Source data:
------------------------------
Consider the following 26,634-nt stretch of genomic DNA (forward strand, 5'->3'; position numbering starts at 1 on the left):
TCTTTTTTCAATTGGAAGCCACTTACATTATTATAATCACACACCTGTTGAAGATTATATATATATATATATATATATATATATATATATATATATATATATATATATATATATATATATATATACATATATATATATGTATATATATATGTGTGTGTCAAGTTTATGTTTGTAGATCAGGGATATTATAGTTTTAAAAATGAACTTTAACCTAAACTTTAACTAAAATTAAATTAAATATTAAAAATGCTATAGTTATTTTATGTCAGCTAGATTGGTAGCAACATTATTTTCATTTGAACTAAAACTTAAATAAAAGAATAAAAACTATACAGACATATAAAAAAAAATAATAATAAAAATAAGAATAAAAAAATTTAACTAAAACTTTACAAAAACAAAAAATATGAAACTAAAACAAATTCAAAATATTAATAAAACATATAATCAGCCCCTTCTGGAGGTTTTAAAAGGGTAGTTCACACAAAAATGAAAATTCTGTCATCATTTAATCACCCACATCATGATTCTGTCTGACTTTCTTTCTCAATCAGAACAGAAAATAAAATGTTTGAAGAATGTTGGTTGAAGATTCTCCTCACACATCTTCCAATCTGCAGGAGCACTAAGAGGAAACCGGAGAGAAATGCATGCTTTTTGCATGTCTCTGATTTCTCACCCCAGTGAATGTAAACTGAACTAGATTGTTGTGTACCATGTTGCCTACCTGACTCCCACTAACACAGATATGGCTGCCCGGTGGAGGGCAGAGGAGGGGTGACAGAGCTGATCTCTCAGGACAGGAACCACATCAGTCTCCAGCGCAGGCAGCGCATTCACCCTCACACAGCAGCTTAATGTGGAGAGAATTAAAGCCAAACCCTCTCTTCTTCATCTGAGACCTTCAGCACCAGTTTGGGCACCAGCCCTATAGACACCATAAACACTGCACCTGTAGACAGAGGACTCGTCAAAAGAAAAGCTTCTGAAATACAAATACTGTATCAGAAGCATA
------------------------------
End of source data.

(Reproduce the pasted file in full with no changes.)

Consider the following 26,634-nt stretch of genomic DNA (forward strand, 5'->3'; position numbering starts at 1 on the left):
TCTTTTTTCAATTGGAAGCCACTTACATTATTATAATCACACACCTGTTGAAGATTATATATATATATATATATATATATATATATATATATATATATATATATATATATATATATATATATATACATATATATATATGTATATATATATGTGTGTGTCAAGTTTATGTTTGTAGATCAGGGATATTATAGTTTTAAAAATGAACTTTAACCTAAACTTTAACTAAAATTAAATTAAATATTAAAAATGCTATAGTTATTTTATGTCAGCTAGATTGGTAGCAACATTATTTTCATTTGAACTAAAACTTAAATAAAAGAATAAAAACTATACAGACATATAAAAAAAAATAATAATAAAAATAAGAATAAAAAAATTTAACTAAAACTTTACAAAAACAAAAAATATGAAACTAAAACAAATTCAAAATATTAATAAAACATATAATCAGCCCCTTCTGGAGGTTTTAAAAGGGTAGTTCACACAAAAATGAAAATTCTGTCATCATTTAATCACCCACATCATGATTCTGTCTGACTTTCTTTCTCAATCAGAACAGAAAATAAAATGTTTGAAGAATGTTGGTTGAAGATTCTCCTCACACATCTTCCAATCTGCAGGAGCACTAAGAGGAAACCGGAGAGAAATGCATGCTTTTTGCATGTCTCTGATTTCTCACCCCAGTGAATGTAAACTGAACTAGATTGTTGTGTACCATGTTGCCTACCTGACTCCCACTAACACAGATATGGCTGCCCGGTGGAGGGCAGAGGAGGGGTGACAGAGCTGATCTCTCAGGACAGGAACCACATCAGTCTCCAGCGCAGGCAGCGCATTCACCCTCACACAGCAGCTTAATGTGGAGAGAATTAAAGCCAAACCCTCTCTTCTTCATCTGAGACCTTCAGCACCAGTTTGGGCACCAGCCCTATAGACACCATAAACACTGCACCTGTAGACAGAGGACTCGTCAAAAGAAAAGCTTCTGAAATACAAATACTGTATCAGAAGCATA